Planning for biodiversity resilience

biodiversity net gain

By Martin Townsend, Director for Centre of Excellence for Sustainability at BSI.

As biodiversity is one of the key discussions at COP27, it is worth considering that reversing biodiversity loss doesn’t mean merely protection. We can’t remove all human activity from having an impact on nature. What we can do is be a lot smarter about how we see our natural capital as an asset that can provide net gains, not just protect against losses. We need to evolve our ecosystems, not just protect them. In our work, we see instances of species evolving to adapt to man-made changes in their environment. We need to think about the habitats we’re creating, considering a changing climate. If we limit our thinking about biodiversity to protecting what we’ve got, we may find that droughts, floods, and seasonal extremes take more and more biodiversity away from us over time. So, when reshaping habitats, incorporating more resilient species like drought-resistant plants must be part of how we reshape our environment.

Natural capital is not just a bank account we should stop withdrawing from – it is an asset we should be finding ways to add into. We work with businesses that understandably want to reduce their impact on the environment, but we encourage them to rethink what that means. Think of a company that, because its processes were causing biodiversity loss in an area, decided to move its operations to a less environmentally sensitive area. Even though the economic impact might be devastating for the community it would leave. What if instead it focused on changing those processes, rehabilitated the ecosystem it was impacting, and maintained the economic benefits for the community it was operating in?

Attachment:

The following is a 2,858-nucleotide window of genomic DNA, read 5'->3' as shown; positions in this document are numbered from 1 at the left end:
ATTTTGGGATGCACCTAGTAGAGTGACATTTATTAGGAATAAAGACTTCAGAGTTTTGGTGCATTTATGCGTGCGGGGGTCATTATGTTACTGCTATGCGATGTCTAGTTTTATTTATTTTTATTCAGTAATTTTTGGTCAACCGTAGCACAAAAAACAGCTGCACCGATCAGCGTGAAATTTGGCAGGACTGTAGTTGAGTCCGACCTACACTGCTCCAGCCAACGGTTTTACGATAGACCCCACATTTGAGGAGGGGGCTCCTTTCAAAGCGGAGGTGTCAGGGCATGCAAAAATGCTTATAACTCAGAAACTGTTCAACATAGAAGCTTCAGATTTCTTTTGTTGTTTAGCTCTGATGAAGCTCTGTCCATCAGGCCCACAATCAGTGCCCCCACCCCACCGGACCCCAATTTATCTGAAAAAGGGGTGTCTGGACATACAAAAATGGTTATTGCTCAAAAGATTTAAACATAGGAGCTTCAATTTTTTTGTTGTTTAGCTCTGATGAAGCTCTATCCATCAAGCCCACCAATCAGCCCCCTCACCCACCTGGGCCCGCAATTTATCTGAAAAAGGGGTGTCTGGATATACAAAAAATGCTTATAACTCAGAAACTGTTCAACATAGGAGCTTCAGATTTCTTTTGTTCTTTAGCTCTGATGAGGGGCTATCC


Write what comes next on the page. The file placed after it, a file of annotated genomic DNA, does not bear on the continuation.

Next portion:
As more companies take this more enlightened approach, they also need to recognize that good intentions aren’t going to be enough. Investors know that consumers will not just punish brands and companies that harm the environment, but increasingly are suspicious of “greenwashing” when companies claim to have become more sustainable.

To create solutions that work for both people and planet, we need an approach to biodiversity that starts with an understanding that we can’t simply walk away from nature or pretend that the climate isn’t changing. We need to make smart choices that grow our natural capital, not just prevent further loss. But equally as we become more aware of the natural world around us, nature can also teach us as businesses on how to be more agile, as it spends more time out of balance and in several possible alternative states creating a truly subtle dance between resilience and sustainability, which as businesses we sometimes have yet to achieve.